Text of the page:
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Wildlife Conservation

  • For large mammals like the Florida panther and Florida black bear, large tracts of contiguous land are crucial to their ability to live and thrive. To that end, in 2021 the Florida legislature passed — with bipartisan support — the Florida Wildlife Corridor Act, and Governor Ron DeSantis signed it into law. The Act outlines about 18-million acres of land in the state that comprise a corridor of sorts stretching from the Everglades to the panhandle that would support animals like the Florida panther. About 10-million of those acres are already preserved, so the goal is to encourage the owners of the remaining 8-million acres to either sell their land to the state or an organization that would protect it, or get a conservation easement that would allow them to continue farming or ranching operations, but ensure the land isn’t developed. We talk with investigative journalist, Jimmy Tobias, to try to understand the Florida Wildlife Corridor Act better.
  • As court battles continue, supporters of Florida keeping permitting authority for projects that affect wetlands are trying a different tack: Put it in federal law.U.S. Rep. Aaron Bean, R-Fla., this week added an amendment to a bill to try to codify a 2020 decision by the U.S. Environmental Protection Agency that shifted permitting authority from the federal government to Florida.
  • Gov. Ron DeSantis and the state Cabinet on Tuesday will consider a $122 million proposal to buy agricultural land in Southwest Florida and allow current owners to lease and manage the property. The purchase, which is tied to a statewide wildlife corridor, is among five proposed conservation deals, at a cost approaching $220 million, that will go before DeSantis and the Cabinet.
  • A state appeals court Friday rejected requests by environmental groups for a rehearing after it ruled last month that a legal battle about conservation funding was “moot.” The 1st District Court of Appeal, as is common, did not explain its decision for denying motions for rehearing. The long-running legal battle stemmed from a 2014 constitutional amendment that required setting aside a portion of real-estate documentary stamp tax revenues in what is known as the Land Acquisition Trust Fund for conservation efforts.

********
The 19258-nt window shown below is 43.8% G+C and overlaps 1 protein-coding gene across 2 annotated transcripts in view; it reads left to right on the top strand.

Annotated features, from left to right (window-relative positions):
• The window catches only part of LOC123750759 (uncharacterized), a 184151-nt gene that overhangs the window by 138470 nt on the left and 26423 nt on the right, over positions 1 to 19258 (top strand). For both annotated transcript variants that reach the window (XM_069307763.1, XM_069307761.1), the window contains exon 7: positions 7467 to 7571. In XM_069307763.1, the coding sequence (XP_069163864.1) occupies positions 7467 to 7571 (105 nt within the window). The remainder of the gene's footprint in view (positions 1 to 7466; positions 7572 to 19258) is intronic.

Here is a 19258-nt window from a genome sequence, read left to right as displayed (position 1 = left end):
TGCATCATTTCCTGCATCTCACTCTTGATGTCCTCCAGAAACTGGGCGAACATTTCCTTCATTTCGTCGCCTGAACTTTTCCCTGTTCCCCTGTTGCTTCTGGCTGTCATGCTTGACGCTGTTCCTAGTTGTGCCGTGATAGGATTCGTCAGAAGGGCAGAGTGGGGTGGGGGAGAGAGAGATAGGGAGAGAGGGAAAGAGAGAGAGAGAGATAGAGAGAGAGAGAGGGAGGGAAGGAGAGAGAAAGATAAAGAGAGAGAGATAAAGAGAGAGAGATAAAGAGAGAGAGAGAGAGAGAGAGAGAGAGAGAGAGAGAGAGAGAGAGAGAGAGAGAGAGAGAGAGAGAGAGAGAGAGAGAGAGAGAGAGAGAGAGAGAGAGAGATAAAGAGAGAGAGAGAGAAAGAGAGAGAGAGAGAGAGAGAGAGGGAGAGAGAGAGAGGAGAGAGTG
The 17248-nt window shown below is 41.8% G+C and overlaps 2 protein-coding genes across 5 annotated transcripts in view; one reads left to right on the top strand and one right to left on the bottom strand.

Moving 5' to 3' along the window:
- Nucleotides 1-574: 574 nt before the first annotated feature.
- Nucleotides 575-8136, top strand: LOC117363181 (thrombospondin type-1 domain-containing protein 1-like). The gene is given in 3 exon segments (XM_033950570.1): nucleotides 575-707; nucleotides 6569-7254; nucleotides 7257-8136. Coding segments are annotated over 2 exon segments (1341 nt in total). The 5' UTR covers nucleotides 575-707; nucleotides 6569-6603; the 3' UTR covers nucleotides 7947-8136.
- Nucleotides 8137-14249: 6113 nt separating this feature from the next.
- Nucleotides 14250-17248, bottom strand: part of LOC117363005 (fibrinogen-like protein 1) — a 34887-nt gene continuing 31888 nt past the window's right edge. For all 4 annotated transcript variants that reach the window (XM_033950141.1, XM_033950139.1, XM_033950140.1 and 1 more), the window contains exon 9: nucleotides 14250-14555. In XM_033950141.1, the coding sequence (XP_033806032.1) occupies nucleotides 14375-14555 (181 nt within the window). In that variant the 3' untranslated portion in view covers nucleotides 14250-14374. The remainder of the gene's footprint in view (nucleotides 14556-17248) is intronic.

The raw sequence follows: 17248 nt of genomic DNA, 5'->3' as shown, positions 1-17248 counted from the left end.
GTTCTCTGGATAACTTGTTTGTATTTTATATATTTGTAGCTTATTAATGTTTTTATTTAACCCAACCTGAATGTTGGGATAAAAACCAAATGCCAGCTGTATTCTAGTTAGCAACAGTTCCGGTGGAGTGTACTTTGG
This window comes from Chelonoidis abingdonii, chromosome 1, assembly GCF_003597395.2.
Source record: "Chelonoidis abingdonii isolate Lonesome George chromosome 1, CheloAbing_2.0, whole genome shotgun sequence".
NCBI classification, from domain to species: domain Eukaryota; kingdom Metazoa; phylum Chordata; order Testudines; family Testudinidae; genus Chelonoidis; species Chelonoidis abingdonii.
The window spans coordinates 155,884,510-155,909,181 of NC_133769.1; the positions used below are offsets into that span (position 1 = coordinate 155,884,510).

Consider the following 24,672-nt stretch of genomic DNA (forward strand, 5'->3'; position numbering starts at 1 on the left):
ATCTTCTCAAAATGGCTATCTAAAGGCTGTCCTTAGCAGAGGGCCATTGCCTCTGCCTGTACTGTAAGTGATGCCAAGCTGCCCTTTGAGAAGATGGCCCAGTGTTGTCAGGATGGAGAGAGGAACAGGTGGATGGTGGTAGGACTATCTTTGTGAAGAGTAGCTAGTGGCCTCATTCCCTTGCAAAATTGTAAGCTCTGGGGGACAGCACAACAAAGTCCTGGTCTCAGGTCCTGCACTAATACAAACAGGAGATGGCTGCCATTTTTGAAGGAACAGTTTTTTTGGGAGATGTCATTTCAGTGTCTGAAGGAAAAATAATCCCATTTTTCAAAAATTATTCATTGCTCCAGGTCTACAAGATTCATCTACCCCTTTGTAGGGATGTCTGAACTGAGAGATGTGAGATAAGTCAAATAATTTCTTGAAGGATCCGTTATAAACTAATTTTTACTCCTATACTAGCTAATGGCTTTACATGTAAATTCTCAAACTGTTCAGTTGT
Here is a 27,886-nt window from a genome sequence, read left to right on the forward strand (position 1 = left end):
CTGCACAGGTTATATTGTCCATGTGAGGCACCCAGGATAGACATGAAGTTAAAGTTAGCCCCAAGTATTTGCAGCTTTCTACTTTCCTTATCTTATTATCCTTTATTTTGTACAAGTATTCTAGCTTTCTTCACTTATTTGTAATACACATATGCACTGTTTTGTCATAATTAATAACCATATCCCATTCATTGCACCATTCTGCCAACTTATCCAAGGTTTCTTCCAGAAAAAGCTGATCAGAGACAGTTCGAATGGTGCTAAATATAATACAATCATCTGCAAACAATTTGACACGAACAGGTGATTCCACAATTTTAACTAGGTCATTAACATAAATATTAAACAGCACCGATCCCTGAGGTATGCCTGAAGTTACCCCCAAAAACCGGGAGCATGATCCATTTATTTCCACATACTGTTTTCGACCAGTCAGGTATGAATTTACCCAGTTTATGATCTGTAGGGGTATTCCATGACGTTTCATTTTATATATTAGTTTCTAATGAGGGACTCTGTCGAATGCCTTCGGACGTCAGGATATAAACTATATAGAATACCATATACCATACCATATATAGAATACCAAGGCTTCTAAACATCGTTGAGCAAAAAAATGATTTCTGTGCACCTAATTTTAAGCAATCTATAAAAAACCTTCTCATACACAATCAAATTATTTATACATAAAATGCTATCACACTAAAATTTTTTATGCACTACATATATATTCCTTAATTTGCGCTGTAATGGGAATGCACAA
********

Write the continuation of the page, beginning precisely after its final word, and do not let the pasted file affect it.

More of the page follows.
• Kirsten Hines started out as a wildlife biologist, but pretty early on found herself drawn to telling stories with images and words about the natural world, rather than collecting data about it. Her photographs and writings have since appeared in numerous exhibitions and publications, including eight books — the latest of which is “Wild Florida: An Animal Odyssey.” It’s like a conversational field guide that explores ecological concepts like the “why” behind Florida’s animal diversity, and its blending of critters from the tropics with those from North America.
  • Since passage of the Endangered Species Act 50 years ago, more than 1,700 plants, mammals, fish, insects and other species in the U.S. have been listed as threatened or endangered with extinction. Yet federal government data reveals striking disparities in how much money is allocated to save various biological kingdoms.Of the roughly $1.2 billion a year spent on endangered and threatened species, about half goes toward recovery of just two types of fish: salmon and steelhead trout along the West Coast. Tens of millions of dollars go to other widely known animals including manatees, right whales, grizzly bears and spotted owls.
  • A new year at the nest of M15 and his new mate, F23, brought all manner of conjecture. But all the worry and concern were erased Friday night when an egg was confirmed at the nest.
  • Kirsten Hines started out as a wildlife biologist, but pretty early on found herself drawn to telling stories with images and words about the natural world, rather than collecting data about it. Her photographs and writings have since appeared in numerous exhibitions and publications, including eight books — the latest of which is “Wild Florida: An Animal Odyssey.” It’s like a conversational field guide that explores ecological concepts like the “why” behind Florida’s animal diversity, and its blending of critters from the tropics with those from North America.
  • A species of great ape found in the forests of Indonesia and Malaysia can now be seen at the Naples Zoo. Zookeepers recently welcomed a family of four orangutans as part of the zoo’s conservation and education initiatives.
  • Southwest Florida is so rich in wildlife habitat and has so many threatened and endangered species that the U.S. Fish and Wildlife Service wants to add the region to the world’s largest network of protected lands. The Southwest Florida Fish and Wildlife Conservation Area